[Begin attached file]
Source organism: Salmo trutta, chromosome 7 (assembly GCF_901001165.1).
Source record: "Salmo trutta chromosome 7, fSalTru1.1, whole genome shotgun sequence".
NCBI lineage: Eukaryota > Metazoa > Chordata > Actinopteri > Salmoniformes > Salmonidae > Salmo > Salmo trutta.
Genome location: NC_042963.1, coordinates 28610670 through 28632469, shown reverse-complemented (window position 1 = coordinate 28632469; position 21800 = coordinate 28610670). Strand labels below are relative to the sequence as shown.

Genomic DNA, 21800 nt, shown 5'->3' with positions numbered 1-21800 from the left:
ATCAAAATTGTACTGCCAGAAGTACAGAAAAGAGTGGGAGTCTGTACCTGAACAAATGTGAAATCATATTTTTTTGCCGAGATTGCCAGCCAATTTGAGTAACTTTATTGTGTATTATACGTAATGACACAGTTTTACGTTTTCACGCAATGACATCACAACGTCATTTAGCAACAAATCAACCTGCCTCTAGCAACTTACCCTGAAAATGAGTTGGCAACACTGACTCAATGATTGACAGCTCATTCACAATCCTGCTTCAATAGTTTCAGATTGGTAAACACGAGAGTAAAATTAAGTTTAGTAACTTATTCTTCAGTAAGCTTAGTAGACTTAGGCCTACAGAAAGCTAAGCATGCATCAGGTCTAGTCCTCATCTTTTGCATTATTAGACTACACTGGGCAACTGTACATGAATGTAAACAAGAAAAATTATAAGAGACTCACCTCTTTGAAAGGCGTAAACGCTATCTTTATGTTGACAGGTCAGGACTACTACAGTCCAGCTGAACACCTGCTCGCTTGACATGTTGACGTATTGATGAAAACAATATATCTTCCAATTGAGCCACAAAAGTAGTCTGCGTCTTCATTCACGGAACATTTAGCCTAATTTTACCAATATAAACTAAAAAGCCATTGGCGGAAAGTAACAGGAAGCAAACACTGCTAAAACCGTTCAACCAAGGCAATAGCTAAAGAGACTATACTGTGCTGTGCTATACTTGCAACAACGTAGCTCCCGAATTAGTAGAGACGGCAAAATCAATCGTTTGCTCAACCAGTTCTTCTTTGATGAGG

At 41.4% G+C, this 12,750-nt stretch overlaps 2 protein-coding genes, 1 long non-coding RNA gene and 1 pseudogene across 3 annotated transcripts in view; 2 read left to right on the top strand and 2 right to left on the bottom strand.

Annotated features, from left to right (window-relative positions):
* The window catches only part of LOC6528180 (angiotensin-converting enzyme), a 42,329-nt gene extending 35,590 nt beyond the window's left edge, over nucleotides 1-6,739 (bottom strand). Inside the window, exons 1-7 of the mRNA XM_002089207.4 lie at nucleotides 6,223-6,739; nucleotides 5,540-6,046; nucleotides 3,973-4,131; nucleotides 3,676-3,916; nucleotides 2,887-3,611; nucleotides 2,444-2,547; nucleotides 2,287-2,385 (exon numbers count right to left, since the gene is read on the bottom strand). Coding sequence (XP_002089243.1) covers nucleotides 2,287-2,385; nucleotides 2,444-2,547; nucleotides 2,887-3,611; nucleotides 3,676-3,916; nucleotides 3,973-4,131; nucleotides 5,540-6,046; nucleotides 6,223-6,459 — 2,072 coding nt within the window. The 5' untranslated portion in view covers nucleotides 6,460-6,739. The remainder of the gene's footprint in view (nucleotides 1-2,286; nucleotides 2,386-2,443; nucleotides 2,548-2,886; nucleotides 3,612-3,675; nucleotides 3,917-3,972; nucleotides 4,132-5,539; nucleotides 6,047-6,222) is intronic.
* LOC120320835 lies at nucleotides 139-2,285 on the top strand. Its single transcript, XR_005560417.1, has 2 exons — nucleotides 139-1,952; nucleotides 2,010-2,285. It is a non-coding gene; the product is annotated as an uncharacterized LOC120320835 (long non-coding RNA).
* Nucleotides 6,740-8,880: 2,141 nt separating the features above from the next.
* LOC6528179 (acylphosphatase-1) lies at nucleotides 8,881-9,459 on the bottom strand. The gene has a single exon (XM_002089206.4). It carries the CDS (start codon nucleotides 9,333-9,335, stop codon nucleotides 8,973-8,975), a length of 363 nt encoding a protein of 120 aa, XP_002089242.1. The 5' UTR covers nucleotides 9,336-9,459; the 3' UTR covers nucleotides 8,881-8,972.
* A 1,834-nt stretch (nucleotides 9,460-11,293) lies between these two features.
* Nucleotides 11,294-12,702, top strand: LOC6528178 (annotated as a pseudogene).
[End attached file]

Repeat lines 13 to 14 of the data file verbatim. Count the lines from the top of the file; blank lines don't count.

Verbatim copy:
* A 1,834-nt stretch (nucleotides 9,460-11,293) lies between these two features.
* Nucleotides 11,294-12,702, top strand: LOC6528178 (annotated as a pseudogene).